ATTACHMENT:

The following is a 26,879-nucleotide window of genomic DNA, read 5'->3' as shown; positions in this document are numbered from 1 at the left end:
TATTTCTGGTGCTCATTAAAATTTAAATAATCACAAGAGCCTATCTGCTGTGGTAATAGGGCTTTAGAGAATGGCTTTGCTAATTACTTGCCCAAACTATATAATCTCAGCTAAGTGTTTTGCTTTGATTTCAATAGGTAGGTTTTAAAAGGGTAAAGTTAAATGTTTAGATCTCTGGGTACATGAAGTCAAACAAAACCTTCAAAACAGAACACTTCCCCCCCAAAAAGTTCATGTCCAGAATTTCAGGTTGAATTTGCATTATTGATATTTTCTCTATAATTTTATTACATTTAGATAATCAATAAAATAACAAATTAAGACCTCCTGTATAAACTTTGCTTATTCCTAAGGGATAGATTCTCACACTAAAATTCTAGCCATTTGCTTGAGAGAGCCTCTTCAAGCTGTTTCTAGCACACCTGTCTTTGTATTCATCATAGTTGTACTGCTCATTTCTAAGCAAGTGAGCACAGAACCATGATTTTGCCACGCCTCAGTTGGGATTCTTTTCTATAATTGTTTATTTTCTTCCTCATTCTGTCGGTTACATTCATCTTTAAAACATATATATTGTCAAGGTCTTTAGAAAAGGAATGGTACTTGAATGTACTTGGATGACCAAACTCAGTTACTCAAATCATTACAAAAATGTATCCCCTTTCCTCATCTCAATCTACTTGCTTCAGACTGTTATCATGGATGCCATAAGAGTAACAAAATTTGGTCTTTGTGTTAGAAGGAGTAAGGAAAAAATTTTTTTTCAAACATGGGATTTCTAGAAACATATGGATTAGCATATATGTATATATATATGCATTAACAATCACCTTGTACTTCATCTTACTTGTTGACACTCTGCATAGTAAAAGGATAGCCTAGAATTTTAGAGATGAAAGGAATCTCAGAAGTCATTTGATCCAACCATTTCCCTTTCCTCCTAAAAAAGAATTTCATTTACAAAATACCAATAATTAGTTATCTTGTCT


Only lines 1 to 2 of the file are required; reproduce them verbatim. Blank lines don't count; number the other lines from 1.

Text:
The following is a 26,879-nucleotide window of genomic DNA, read 5'->3' as shown; positions in this document are numbered from 1 at the left end:
TATTTCTGGTGCTCATTAAAATTTAAATAATCACAAGAGCCTATCTGCTGTGGTAATAGGGCTTTAGAGAATGGCTTTGCTAATTACTTGCCCAAACTATATAATCTCAGCTAAGTGTTTTGCTTTGATTTCAATAGGTAGGTTTTAAAAGGGTAAAGTTAAATGTTTAGATCTCTGGGTACATGAAGTCAAACAAAACCTTCAAAACAGAACACTTCCCCCCCAAAAAGTTCATGTCCAGAATTTCAGGTTGAATTTGCATTATTGATATTTTCTCTATAATTTTATTACATTTAGATAATCAATAAAATAACAAATTAAGACCTCCTGTATAAACTTTGCTTATTCCTAAGGGATAGATTCTCACACTAAAATTCTAGCCATTTGCTTGAGAGAGCCTCTTCAAGCTGTTTCTAGCACACCTGTCTTTGTATTCATCATAGTTGTACTGCTCATTTCTAAGCAAGTGAGCACAGAACCATGATTTTGCCACGCCTCAGTTGGGATTCTTTTCTATAATTGTTTATTTTCTTCCTCATTCTGTCGGTTACATTCATCTTTAAAACATATATATTGTCAAGGTCTTTAGAAAAGGAATGGTACTTGAATGTACTTGGATGACCAAACTCAGTTACTCAAATCATTACAAAAATGTATCCCCTTTCCTCATCTCAATCTACTTGCTTCAGACTGTTATCATGGATGCCATAAGAGTAACAAAATTTGGTCTTTGTGTTAGAAGGAGTAAGGAAAAAATTTTTTTTCAAACATGGGATTTCTAGAAACATATGGATTAGCATATATGTATATATATATGCATTAACAATCACCTTGTACTTCATCTTACTTGTTGACACTCTGCATAGTAAAAGGATAGCCTAGAATTTTAGAGATGAAAGGAATCTCAGAAGTCATTTGATCCAACCATTTCCCTTTCCTCCTAAAAAAGAATTTCATTTACAAAATACCAATAATTAGTTATCTTGTCT